Novel Gallium Nitride Devices

Driving GaN HEMTs as Simple as Silicon MOSFETs

4. August 2022, 15:30 Uhr | Prof. Florin Udrea, CTO of Cambridge GaN Devices
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© AdobeStock_182239798_Preview

Currently available GaN technologies have their shortcomings. These are discussed in the following article followed by the presentation of a novel GaN technology that eliminates these shortcomings. These new devices are designed to be used as simply as silicon MOSFETs.

Currently, there are three common approaches for normally-off gallium nitride transistors on the market: the cascode solution, the discrete p-GaN gate solution and the monolithic approach, where the gate driver is fully integrated. Let us first discuss the flaws of the discrete p-GaN gate solution and the monolithic approach.

For enhancement-mode GaN devices, the threshold voltage Vth is about 1.2 V for solutions with ohmic p-GaN gate and 1.7 V for p-GaN gate with Schottky contact. Negative turn-off voltages are required to prevent such HEMTs (High Electron-Mobility Transistor) from unintentionally turning on again during high du/dt transients (parasitic turn-on). In addition, the gate voltage of such components is not allowed to exceed 7 V, otherwise the gate current increases exponentially.

If the driver is fully integrated, these parasitic effects can be reduced. However, this deprives the user of the flexibility to use low-cost, high-performance silicon-based gate drivers or gate drivers with integrated high-performance controllers. In addition, the monolithically integrated gate driver can cause additional losses due to the self-heating of the power transistor because of the thermal coupling on the chip. Furthermore, a fully integrated solution is difficult to be scaled up to higher power levels.

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At PCIM Europe, Cambridge GaN Devices (CGD) introduced novel GaN transistors that can be driven as easily and robustly as silicon MOSFETs. We talked about this with Dr. Giorgia Longobardi, CEO and co-founder of CGD.

The shortcomings already mentioned – the low threshold voltage and the low maximum permitted gate voltage – do not apply to the cascode solution. The threshold voltage ranges from 2.3 to 3.5 V and the gate voltage range goes up to 20 V. The reason for this is that the silicon MOSFET connected in series with a depletion-mode normally-on HEMT. However, this solution incurs a multi-chip package and thus extra cost. In addition, the output charge is higher with a cascode than with a discrete depletion-mode HEMT. Furthermore, with a cascode, it is not possible to claim that there is no reverse recovery loss anymore – one of the main benefits of lateral GaN HEMTs compared to silicon superjunction MOSFETs.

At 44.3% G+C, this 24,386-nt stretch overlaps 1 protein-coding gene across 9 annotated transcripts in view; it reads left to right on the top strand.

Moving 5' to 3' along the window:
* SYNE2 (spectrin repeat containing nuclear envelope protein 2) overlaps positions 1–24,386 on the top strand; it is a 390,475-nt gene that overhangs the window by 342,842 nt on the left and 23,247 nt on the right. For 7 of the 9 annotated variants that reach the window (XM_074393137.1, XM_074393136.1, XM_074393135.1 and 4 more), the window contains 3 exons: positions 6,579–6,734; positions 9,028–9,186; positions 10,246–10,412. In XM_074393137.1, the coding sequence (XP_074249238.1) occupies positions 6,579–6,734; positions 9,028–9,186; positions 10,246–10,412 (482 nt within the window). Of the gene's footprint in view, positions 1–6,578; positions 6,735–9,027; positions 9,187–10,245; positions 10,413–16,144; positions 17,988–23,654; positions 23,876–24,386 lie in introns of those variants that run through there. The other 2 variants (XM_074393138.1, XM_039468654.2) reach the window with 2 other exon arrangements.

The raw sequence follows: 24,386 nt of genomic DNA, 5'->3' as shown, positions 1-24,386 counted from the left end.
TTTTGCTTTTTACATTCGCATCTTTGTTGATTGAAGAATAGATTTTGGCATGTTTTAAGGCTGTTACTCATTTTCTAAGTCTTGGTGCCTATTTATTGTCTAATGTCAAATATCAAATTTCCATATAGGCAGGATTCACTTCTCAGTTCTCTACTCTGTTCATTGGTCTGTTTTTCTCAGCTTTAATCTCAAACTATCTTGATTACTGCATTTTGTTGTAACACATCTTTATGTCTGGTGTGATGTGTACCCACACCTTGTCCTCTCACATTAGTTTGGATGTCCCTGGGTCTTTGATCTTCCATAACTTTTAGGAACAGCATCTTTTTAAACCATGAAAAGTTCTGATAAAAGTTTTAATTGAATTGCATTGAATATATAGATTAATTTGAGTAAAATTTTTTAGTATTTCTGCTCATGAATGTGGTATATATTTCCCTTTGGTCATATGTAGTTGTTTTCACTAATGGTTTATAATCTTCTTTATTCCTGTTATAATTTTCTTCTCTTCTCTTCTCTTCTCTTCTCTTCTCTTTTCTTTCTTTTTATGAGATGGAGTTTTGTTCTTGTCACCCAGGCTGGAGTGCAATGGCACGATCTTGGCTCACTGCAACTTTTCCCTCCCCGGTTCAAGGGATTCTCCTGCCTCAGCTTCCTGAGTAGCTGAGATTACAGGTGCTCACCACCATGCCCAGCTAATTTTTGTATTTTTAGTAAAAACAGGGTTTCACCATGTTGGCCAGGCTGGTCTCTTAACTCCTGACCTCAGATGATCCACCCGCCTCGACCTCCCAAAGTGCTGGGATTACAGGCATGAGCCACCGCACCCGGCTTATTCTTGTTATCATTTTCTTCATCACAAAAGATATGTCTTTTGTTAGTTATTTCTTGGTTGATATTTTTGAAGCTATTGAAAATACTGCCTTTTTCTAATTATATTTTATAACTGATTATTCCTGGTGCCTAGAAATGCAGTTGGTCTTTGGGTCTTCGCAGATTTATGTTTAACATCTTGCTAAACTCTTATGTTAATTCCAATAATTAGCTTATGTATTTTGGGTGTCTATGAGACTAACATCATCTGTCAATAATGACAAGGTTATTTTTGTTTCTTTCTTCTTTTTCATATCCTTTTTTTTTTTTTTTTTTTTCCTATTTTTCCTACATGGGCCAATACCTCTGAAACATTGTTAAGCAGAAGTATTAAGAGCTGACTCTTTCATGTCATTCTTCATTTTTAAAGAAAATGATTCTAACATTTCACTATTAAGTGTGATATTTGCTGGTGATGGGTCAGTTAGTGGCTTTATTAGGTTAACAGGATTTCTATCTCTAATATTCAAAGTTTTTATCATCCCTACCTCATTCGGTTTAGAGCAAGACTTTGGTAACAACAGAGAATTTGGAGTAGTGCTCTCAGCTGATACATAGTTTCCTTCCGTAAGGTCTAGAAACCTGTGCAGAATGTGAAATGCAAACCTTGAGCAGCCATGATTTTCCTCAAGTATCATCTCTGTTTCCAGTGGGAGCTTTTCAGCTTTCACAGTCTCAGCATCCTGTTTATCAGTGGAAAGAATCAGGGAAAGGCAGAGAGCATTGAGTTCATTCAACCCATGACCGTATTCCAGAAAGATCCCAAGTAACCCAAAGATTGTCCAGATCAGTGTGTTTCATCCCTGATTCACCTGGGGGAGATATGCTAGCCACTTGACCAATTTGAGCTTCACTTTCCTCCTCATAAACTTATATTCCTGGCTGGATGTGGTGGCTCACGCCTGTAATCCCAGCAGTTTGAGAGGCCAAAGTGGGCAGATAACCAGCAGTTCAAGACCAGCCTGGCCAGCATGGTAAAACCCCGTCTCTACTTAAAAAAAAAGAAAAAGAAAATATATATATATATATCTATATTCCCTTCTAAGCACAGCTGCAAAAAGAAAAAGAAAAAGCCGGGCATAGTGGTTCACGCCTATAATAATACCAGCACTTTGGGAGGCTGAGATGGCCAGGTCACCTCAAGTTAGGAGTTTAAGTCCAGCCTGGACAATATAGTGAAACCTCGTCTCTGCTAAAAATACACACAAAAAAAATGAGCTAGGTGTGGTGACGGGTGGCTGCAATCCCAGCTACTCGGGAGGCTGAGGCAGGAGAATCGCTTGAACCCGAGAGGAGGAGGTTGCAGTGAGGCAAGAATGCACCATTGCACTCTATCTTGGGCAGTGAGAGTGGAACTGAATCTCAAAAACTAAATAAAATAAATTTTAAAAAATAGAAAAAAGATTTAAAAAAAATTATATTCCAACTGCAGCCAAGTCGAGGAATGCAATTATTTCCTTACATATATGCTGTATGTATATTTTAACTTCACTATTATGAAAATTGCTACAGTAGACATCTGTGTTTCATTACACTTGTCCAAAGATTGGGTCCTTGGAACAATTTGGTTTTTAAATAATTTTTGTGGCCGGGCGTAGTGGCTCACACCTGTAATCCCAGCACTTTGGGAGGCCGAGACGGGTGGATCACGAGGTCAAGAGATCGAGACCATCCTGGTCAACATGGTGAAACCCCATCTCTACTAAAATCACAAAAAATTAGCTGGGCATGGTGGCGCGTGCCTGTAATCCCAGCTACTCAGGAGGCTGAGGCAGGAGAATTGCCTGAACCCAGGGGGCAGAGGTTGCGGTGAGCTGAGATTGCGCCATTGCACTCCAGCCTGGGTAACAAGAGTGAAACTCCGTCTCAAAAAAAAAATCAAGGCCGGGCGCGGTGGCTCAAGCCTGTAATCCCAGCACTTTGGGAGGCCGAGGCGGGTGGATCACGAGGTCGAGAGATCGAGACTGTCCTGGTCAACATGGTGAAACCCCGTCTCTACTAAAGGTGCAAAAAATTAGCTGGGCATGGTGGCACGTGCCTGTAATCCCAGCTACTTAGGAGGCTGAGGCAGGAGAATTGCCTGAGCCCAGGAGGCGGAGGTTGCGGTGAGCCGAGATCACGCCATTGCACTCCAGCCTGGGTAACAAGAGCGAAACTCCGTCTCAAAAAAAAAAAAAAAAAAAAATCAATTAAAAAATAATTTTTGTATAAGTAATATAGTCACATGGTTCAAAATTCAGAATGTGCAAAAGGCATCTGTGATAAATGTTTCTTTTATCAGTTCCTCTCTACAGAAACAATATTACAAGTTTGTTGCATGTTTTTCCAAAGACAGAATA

Cambridge GaN Devices, ICeGaN
Figure 1: Transfer characteristic of a conventional pGaN HEMT compared to an ICeGaN device, which has a higher threshold voltage V(th) and a wider operating window for the gate.
© Cambridge GaN Devices

Overcoming These Shortcomings

In contrast, the ICeGaN devices from Gambridge GaN Devices (CGD) have a threshold voltage of about 3 V to suppress unintended turn-on events associated with high dv/dt. In addition, these devices can be operated at gate voltages of up to 20 V without sacrificing transconductance or the dynamic performance of the devices (Figure 1). Also, ICeGaN devices have no reverse recovery losses and a very low output charge, typical for enhancement-mode normally-off GaN HEMTs. Figure 2 depicts the ICeGaN chip, while Figure 3 shows its block diagram with main HEMT, sense HEMT, the sensing load and a schematic of the smart interface.

Cambridge GaN Devices, ICeGaN
Bild 2: IceGaN-Chip; the tapered design of the source/drain metallisation is intended to for optimum current distribution.
© Cambridge GaN Devices

An important feature of the ICeGaN devices is the monolithically integrated Miller clamp. This accomplishes a dual purpose; on the one hand, it ensures that the main HEMT remains switched off even during fast switching or external transients, and on the other hand, it ensures that the main HEMT switches off quickly when the clamp is activated.